A reincarnated creature has been thrust back into this world after dying in another life. The cause of your reincarnation could be greatly varied from religious to cursed or even an intricate plot to spy on a certain race. Perhaps you magically reincarnate when you die like Doctor Who. Reincarnation does not even have to be about death. Maybe your were once a drow warrior and an ancient druid has transformed you into an elf, in hopes that you will recognize the pain and suffering you enact on the elven people. Or maybe your ancestors were tieflings and now your human village believes that their forefathers literally live on the bodies of human descendants.

There are many directions to take this theme. You may want to consider whether your character finds her new state to be a blessing or a curse or just a matter of fact. Do you embrace your new form? Do you embrace the life you came from? Are you at odds with your new and old form? Perhaps you do not even know you were reincarnated and clues from the present are hinting at your past life.

Starting Feature-
Your connection to your past life, no matter how weak or strong, makes you capable of adapting inherent qualities from your previous race to your current race. You seem comfortable transitioning between two cultures and have a knack for overcoming some of the cultural barriers that outsiders may find stifling.
Benefit: Select a race other than your own. You are considered a member of that race for the purposes of meeting prerequisites. In addition you speak all the listed languages for that race.

Additional Features:

Level 5 Feature-
As you grow in power, you start to remember more from your past life, bits and pieces and things you learned from before. You develop a familiar knack for those skills.
Benefit: You receive the skill bonuses for your chosen race associated with this theme.

Level 10 Feature-
Not only do you feel more comfortable around you old race, they seem to be more receptive to you now.
Benefit: You receive a +5 bonus to charisma based skills and checks when interacting with your chosen race associated with this theme

Optional Powers

Second Chance at Life        Reincarnated Utility 2
You just got a new body, this is no time to screw it up
No Action    Personal
Trigger: You make a death saving throw.
Effect: Consider the result as if you rolled a 20.

Will Not Fail a Second Time     Reincarnated Utility 6
Who said there are no second chances
Free Action    Personal
Trigger: You make a d20 roll and dislike the result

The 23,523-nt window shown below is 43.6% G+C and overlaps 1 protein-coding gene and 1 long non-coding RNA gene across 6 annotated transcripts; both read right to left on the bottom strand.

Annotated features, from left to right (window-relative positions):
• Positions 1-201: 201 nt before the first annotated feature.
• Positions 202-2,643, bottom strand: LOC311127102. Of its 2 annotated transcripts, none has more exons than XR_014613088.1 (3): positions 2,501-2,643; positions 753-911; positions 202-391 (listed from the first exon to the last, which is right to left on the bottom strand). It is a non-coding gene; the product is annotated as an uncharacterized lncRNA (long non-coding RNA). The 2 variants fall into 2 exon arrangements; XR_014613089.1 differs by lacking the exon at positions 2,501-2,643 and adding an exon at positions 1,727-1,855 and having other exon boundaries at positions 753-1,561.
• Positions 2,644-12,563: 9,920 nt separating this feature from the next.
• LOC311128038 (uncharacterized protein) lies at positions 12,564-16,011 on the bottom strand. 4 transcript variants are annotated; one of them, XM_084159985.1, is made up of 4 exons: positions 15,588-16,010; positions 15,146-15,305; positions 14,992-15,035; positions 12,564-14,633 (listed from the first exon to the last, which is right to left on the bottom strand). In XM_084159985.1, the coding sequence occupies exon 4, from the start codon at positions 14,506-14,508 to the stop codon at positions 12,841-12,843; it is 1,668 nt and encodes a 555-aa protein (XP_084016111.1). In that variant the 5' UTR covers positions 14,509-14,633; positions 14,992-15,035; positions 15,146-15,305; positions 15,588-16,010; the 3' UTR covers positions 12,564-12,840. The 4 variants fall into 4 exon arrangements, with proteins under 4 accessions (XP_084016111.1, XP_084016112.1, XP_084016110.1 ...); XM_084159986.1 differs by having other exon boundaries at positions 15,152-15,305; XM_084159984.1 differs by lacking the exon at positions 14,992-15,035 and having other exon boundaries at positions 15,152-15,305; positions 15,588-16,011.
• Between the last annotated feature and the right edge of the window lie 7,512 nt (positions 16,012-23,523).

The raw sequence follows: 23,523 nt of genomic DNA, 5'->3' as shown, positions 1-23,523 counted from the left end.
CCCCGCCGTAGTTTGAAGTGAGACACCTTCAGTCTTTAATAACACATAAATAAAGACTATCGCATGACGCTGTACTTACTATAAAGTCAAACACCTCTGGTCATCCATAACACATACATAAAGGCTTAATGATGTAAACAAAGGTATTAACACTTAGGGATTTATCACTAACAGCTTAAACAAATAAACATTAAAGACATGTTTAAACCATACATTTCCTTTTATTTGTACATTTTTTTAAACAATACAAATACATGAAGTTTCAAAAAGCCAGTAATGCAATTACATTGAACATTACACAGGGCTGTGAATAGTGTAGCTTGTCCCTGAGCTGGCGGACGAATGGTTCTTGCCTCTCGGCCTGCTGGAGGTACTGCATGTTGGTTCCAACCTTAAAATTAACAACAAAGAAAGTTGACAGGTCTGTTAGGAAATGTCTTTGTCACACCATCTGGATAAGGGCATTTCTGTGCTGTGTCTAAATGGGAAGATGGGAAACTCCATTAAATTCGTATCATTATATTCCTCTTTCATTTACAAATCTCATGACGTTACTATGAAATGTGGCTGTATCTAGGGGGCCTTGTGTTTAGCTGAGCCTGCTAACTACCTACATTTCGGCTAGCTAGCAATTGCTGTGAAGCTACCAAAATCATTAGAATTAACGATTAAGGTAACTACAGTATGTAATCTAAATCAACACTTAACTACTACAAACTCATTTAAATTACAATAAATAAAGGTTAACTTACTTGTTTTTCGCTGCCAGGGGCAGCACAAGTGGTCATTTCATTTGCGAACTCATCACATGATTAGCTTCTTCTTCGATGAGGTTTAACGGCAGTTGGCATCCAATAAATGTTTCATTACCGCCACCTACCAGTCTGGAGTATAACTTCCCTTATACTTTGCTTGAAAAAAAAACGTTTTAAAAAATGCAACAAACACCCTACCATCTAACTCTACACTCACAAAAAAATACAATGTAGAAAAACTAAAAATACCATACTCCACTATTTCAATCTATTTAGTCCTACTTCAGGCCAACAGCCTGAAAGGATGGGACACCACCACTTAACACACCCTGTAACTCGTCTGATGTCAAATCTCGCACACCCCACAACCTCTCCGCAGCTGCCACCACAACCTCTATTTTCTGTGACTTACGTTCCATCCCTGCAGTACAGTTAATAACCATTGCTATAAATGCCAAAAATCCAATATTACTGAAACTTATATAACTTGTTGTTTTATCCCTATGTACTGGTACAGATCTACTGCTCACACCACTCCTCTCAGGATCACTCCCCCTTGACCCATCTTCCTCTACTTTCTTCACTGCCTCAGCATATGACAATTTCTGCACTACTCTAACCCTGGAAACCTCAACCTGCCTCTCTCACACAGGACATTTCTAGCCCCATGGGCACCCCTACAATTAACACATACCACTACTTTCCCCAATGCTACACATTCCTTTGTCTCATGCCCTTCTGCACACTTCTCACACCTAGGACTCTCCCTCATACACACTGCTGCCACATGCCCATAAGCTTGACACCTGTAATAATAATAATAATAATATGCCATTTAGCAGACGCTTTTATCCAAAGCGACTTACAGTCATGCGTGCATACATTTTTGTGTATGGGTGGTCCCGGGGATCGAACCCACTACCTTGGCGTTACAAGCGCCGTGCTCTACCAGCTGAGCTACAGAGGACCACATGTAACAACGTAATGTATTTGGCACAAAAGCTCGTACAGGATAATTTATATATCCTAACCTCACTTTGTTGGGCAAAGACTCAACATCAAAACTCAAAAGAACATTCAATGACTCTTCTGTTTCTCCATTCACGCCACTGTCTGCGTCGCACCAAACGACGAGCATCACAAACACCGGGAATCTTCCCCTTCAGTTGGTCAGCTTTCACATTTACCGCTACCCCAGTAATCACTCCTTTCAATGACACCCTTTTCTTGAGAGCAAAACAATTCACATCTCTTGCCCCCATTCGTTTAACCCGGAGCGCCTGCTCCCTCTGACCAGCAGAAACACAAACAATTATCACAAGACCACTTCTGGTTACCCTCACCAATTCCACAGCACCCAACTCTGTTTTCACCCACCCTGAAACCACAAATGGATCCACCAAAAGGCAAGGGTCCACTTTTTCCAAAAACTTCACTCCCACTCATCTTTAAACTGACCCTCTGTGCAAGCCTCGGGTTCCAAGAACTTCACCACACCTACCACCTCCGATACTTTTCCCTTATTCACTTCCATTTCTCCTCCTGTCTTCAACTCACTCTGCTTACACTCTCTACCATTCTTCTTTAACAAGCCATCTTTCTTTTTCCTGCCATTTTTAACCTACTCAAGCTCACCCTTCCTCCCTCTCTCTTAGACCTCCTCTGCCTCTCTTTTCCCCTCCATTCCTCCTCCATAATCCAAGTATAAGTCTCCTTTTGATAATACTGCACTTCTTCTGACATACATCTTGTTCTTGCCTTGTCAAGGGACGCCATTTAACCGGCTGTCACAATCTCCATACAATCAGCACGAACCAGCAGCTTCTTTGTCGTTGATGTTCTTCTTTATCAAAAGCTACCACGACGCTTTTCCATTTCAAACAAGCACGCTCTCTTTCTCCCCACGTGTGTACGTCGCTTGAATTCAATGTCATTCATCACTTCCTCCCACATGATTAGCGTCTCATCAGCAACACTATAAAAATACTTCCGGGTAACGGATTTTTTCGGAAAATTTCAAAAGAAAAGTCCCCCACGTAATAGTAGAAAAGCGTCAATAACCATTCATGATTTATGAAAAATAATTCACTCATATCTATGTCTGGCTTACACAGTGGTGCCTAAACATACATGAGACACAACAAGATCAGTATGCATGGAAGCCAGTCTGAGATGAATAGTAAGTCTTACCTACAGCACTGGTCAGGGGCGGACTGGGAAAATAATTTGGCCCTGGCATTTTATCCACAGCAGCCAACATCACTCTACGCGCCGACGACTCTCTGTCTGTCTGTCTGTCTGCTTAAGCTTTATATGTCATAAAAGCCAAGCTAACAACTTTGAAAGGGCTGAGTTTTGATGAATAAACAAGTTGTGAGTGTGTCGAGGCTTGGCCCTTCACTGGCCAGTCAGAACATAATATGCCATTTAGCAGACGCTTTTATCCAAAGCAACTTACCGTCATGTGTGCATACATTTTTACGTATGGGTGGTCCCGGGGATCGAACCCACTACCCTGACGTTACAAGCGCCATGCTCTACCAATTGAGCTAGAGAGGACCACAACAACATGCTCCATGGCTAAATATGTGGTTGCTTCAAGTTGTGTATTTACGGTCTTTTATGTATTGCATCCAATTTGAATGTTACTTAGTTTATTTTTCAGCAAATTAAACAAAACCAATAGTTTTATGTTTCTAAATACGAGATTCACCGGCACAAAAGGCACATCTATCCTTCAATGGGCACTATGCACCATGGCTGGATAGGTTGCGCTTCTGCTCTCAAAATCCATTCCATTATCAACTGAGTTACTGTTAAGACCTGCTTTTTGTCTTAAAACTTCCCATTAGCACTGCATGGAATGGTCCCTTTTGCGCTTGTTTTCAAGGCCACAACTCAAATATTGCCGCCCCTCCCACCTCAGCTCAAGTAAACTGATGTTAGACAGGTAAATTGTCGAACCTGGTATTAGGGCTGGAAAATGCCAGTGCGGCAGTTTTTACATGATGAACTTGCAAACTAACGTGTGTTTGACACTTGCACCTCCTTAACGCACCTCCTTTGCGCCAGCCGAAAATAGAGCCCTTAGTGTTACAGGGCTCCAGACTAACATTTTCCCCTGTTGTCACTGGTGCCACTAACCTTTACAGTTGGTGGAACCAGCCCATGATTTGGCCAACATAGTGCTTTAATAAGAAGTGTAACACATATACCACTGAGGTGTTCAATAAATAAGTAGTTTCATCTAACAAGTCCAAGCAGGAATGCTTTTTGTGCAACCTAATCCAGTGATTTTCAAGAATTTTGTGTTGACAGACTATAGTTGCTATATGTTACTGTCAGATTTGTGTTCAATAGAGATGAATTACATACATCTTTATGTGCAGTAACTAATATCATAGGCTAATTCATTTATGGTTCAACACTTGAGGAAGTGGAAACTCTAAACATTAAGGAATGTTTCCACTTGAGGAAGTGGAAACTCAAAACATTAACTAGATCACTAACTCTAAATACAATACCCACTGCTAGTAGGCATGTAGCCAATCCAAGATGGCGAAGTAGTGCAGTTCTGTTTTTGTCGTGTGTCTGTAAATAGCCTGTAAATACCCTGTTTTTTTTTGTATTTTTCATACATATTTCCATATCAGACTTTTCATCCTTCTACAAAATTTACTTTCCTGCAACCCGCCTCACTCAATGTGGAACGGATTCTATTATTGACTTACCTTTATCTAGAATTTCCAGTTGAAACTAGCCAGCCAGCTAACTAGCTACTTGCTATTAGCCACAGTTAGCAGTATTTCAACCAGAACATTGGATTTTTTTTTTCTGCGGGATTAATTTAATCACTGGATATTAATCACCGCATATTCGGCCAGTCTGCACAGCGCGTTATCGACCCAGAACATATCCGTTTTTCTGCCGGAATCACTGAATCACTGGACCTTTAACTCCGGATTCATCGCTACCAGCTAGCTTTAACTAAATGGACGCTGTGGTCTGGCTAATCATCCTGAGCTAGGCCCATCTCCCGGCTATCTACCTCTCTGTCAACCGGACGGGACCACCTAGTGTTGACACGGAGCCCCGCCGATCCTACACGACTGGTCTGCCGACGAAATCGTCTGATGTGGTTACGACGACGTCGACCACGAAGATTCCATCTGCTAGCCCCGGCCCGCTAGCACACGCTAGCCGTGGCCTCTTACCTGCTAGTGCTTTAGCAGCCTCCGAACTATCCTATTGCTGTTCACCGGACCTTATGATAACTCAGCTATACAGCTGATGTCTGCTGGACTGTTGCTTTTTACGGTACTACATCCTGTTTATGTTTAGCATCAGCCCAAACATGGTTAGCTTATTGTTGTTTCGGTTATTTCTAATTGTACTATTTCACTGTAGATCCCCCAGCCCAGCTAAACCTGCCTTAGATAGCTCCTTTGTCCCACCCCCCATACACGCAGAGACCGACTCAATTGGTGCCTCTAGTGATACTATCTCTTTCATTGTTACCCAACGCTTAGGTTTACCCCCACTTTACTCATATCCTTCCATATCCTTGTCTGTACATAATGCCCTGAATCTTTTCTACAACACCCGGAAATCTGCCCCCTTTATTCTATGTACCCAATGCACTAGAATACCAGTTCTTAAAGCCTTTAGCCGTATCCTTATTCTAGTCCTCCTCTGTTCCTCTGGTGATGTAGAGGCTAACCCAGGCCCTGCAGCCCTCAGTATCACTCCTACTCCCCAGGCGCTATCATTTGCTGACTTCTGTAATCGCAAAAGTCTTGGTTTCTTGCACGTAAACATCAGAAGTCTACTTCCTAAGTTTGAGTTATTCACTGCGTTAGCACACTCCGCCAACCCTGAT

Effect: Reroll the d20. Use the second roll, even if it is lower.

Echoes of the Past        Reincarnated Utility 10
You reach deep and for a brief moment clearly recall what you once were
No Action    Personal
Effect: Select a racial power for your chosen race associated with this theme, you may use that power as normal until the end of your next turn.


Character Creations: Heroes of Creation

Recently, I have been playing a bard in Shimmertook’s campaign. The setting is a points of light world that is currently in the throes of a volcanic catastrophe that has left the predominantly human population shattered. There are some other interesting plot lines and backdrops, but for the most part the world has been offered up to the players to develop.

My bard in particular is from a unique village that reveres the old ways, those ways being arcane and divine powers. Much of the campaign setting focuses on the primal powers due to a retreat of the gods a long time ago. In addition, arcane magic is looked upon with skepticism and fear. Magical items are scarce or hidden away and heroes are hard to come by. All great fluff.

This did open the doors for the players to build more of the history and intertwine it with their character’s personal backgrounds. I have been a long time fan (as I am sure many nerds are) of Tolkien’s creation story in The Silmarillion. For those unfamiliar with it, there is a song at the start of creation; from that song the world is created. It is slightly more complex that that with some conflict and rebellion by future evil gods, but basically the world is created by this perfect and beautiful song that is limitless in its scope. So you know, great artists steal and all that.